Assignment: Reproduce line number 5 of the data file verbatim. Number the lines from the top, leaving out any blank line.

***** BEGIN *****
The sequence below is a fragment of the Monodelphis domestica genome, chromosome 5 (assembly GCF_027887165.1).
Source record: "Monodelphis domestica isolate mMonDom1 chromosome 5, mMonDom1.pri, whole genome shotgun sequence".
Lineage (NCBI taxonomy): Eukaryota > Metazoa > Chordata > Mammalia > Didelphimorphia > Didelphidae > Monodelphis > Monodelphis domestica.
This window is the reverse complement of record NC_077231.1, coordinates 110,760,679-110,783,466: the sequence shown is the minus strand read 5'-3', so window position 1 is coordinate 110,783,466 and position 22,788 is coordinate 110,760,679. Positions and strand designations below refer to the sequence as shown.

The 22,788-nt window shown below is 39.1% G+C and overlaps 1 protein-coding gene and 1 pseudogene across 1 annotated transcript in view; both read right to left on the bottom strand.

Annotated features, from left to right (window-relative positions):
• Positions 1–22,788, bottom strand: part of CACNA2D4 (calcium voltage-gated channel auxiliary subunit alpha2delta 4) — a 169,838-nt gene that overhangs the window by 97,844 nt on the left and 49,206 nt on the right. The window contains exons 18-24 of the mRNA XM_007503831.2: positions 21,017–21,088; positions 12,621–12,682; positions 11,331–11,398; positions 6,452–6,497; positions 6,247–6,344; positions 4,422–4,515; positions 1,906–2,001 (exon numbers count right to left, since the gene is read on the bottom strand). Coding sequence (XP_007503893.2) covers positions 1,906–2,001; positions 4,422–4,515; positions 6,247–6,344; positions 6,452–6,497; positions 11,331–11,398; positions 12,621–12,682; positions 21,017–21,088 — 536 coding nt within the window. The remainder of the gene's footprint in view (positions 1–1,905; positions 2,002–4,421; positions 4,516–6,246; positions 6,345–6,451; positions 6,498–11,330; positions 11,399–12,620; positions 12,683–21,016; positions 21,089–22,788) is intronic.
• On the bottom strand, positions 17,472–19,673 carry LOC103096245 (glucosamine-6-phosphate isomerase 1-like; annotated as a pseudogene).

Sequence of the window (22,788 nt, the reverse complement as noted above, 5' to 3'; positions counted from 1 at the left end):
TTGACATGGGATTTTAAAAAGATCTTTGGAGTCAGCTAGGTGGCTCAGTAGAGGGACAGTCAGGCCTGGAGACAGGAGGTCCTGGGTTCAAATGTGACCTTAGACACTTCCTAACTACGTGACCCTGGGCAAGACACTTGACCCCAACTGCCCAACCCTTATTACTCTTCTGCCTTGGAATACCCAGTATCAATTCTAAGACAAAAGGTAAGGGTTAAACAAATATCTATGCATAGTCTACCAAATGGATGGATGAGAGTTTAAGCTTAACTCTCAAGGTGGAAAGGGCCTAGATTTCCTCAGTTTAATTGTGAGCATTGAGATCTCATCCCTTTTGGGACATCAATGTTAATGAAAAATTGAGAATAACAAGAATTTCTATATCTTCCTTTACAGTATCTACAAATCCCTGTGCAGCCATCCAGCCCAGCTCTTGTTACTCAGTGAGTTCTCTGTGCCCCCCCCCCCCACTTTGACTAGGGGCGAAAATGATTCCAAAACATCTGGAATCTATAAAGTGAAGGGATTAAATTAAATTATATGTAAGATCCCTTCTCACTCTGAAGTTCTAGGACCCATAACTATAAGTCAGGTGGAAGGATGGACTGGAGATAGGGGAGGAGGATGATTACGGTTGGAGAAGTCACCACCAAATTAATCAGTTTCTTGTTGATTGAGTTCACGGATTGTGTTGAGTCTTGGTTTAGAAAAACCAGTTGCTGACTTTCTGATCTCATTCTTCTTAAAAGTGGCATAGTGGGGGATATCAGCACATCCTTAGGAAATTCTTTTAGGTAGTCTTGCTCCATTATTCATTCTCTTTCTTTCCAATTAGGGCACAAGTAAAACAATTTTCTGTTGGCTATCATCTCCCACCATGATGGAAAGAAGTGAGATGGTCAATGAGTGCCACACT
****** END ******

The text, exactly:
The 22,788-nt window shown below is 39.1% G+C and overlaps 1 protein-coding gene and 1 pseudogene across 1 annotated transcript in view; both read right to left on the bottom strand.